According to the report, after analyzing thousands of reported incidents, it found that “the majority of losses” fell under breach response coverage, cyber extortion costs coverage, and funds transfer fraud coverage. According to the report, “[T]hese three loss types accounted for 87 percent of reported incidents and 84 percent of claims payouts.”

It further confirmed what we are seeing in the industry—that “the types of attack techniques criminal actors used to target our policyholders are also highly concentrated. Phishing, remote access, and social engineering attacks accounted for 89 percent of all known attack techniques.”

If this doesn’t tell you where to put your resources in prevention and resiliency, I don’t know what does. According to the report, 54 percent of all claims came from email/phishing schemes, 29 percent of claims were the result of remote access, 6 percent were attributable to “other social engineering,” and 3 percent each or 9 percent total were attributable to third-party compromise, brute force authentication attacks and “other.”

The report notes that ransomware is becoming increasingly sophisticated, which we have repeatedly reported from our experience, and that it has increased 47 percent in severity from Q1 to Q2 in 2020. This means that the ransomware criminals are increasing their ransom demands and “the complexity and cost of remediation is growing. The average ransom demand amongst our policyholders increased 100 percent from 2019 through Q1 2020, and increased another 47 percent from Q1 to Q2 in 2020.”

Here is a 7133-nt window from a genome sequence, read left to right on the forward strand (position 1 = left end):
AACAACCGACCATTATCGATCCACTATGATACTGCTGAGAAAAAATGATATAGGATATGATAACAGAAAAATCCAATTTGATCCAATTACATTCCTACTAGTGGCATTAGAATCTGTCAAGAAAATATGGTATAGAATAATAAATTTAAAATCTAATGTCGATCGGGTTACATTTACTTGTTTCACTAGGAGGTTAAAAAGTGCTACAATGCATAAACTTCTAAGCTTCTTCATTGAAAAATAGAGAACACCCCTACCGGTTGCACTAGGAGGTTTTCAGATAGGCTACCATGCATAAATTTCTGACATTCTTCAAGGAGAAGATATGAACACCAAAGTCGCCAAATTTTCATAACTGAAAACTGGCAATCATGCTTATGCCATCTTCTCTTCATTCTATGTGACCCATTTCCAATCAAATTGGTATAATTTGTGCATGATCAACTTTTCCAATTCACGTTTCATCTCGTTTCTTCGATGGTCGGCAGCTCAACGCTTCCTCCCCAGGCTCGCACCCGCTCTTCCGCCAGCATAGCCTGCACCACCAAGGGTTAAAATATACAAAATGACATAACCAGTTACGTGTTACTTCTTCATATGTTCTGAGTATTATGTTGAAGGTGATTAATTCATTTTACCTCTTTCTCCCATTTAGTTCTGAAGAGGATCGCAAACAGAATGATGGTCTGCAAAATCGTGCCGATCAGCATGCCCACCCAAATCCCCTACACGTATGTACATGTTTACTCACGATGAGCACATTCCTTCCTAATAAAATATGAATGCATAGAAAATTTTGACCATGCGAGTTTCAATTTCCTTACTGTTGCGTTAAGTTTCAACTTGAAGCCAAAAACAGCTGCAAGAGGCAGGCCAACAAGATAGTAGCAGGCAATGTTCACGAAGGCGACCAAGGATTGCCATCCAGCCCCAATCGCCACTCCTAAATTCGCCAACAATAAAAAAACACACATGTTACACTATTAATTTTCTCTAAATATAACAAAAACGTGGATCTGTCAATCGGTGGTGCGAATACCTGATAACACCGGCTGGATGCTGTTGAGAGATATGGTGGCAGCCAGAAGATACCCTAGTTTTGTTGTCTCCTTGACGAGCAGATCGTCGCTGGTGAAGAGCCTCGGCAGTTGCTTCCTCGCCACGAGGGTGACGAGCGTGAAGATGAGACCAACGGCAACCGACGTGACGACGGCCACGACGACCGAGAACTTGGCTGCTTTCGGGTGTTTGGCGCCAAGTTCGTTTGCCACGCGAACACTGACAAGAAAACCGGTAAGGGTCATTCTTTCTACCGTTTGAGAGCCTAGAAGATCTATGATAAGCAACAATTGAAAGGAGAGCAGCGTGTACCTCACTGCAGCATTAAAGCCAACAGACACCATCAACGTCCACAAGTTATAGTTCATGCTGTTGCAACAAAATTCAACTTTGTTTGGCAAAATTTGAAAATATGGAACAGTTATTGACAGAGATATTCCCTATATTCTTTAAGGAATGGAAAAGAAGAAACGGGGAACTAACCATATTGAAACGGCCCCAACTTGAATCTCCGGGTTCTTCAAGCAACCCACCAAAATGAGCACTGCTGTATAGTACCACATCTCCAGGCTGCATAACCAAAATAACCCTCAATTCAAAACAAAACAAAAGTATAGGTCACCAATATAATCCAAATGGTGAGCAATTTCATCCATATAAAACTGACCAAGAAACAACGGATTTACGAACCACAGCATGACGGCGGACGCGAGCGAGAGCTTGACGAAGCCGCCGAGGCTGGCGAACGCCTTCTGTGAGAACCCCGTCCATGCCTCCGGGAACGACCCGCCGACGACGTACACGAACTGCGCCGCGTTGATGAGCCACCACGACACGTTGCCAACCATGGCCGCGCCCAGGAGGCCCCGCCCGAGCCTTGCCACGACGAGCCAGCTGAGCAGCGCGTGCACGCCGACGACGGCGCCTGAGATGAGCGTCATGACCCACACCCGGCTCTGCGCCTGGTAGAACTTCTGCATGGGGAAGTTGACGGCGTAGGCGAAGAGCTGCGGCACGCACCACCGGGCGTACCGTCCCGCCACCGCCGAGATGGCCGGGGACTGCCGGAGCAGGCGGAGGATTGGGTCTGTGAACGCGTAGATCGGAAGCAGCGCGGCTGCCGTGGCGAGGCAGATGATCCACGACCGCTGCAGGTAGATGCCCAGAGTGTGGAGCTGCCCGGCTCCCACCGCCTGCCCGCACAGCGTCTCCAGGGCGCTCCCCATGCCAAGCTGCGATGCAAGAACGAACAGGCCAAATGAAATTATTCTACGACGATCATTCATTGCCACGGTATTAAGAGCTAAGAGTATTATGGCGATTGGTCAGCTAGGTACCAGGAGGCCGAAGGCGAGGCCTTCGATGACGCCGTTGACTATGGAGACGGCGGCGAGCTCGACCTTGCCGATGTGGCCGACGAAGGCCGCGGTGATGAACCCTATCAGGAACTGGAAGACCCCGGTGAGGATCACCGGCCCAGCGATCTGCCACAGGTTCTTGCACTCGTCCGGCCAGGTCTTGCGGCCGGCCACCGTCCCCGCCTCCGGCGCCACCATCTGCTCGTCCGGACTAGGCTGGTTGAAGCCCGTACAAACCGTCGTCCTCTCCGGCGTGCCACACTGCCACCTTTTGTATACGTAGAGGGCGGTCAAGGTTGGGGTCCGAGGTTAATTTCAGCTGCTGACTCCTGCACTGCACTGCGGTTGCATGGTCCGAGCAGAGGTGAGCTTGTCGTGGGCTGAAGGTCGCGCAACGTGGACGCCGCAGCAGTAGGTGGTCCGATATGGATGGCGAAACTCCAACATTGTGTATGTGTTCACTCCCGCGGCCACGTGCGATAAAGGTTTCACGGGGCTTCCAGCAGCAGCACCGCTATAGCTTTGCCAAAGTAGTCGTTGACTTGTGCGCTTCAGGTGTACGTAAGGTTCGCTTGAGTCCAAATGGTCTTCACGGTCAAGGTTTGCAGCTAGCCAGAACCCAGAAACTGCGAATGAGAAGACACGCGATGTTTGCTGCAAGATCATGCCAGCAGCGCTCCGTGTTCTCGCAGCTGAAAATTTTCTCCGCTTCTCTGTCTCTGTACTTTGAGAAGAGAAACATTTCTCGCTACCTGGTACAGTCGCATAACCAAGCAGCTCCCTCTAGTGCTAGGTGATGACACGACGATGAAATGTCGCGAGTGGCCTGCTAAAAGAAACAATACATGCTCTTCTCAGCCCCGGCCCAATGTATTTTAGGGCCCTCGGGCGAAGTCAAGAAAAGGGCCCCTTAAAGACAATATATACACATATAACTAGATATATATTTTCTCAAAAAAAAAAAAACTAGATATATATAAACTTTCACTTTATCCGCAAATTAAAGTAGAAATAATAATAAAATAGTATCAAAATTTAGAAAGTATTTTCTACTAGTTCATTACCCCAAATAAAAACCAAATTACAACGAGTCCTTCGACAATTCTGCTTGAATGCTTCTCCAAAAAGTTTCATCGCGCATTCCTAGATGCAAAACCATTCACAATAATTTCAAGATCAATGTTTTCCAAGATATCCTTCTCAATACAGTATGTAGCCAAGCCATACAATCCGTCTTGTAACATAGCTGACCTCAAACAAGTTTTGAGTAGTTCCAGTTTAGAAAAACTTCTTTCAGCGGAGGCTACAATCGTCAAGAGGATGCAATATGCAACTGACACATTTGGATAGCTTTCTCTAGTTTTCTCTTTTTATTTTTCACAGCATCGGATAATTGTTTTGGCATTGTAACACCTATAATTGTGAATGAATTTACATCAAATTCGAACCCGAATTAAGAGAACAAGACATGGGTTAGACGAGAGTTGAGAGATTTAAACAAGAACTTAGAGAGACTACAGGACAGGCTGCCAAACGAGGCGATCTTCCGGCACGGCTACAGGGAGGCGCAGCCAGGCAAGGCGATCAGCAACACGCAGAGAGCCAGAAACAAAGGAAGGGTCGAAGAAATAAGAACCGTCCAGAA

The report and the reality that we are seeing is grim. Ransomware strains such as Maze, Ryuk, Sodinokibi and DoppelPaymer are taking ransomware attacks to a new level by exfiltrating data before requesting the ransom, and then showing proof of life that they have the data in their possession and then threatening to publish the data unless a ransom is paid for a certificate of destruction. According to Coalition, the average ransom demand ranges from a high of Maze at $420,000 down to Sodinokibi at $73,920.